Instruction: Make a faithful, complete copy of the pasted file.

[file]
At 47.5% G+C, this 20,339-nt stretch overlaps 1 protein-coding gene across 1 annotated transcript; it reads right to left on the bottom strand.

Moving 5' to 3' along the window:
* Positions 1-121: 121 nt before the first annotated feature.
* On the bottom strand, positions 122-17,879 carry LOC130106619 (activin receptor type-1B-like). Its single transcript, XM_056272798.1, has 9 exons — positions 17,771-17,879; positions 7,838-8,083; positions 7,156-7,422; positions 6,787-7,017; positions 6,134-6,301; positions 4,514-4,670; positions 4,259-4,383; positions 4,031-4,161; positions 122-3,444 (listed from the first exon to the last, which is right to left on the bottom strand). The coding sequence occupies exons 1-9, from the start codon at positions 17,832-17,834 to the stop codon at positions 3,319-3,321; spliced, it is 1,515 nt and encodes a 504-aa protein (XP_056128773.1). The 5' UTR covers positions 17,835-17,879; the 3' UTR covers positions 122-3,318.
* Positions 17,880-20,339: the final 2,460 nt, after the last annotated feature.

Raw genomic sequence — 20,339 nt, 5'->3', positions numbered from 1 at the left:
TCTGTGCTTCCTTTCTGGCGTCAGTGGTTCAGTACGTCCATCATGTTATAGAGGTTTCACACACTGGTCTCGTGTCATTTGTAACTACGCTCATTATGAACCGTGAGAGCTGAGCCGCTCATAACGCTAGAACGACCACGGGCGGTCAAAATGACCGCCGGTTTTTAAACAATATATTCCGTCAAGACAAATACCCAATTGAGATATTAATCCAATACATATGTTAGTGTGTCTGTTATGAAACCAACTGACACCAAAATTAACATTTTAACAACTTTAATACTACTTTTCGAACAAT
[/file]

At 47.5% G+C, this 20,339-nt stretch overlaps 1 protein-coding gene across 1 annotated transcript; it reads right to left on the bottom strand.

Moving 5' to 3' along the window:
* Positions 1-121: 121 nt before the first annotated feature.
* On the bottom strand, positions 122-17,879 carry LOC130106619 (activin receptor type-1B-like). Its single transcript, XM_056272798.1, has 9 exons — positions 17,771-17,879; positions 7,838-8,083; positions 7,156-7,422; positions 6,787-7,017; positions 6,134-6,301; positions 4,514-4,670; positions 4,259-4,383; positions 4,031-4,161; positions 122-3,444 (listed from the first exon to the last, which is right to left on the bottom strand). The coding sequence occupies exons 1-9, from the start codon at positions 17,832-17,834 to the stop codon at positions 3,319-3,321; spliced, it is 1,515 nt and encodes a 504-aa protein (XP_056128773.1). The 5' UTR covers positions 17,835-17,879; the 3' UTR covers positions 122-3,318.
* Positions 17,880-20,339: the final 2,460 nt, after the last annotated feature.

Raw genomic sequence — 20,339 nt, 5'->3', positions numbered from 1 at the left:
TCTGTGCTTCCTTTCTGGCGTCAGTGGTTCAGTACGTCCATCATGTTATAGAGGTTTCACACACTGGTCTCGTGTCATTTGTAACTACGCTCATTATGAACCGTGAGAGCTGAGCCGCTCATAACGCTAGAACGACCACGGGCGGTCAAAATGACCGCCGGTTTTTAAACAATATATTCCGTCAAGACAAATACCCAATTGAGATATTAATCCAATACATATGTTAGTGTGTCTGTTATGAAACCAACTGACACCAAAATTAACATTTTAACAACTTTAATACTACTTTTCGAACAAT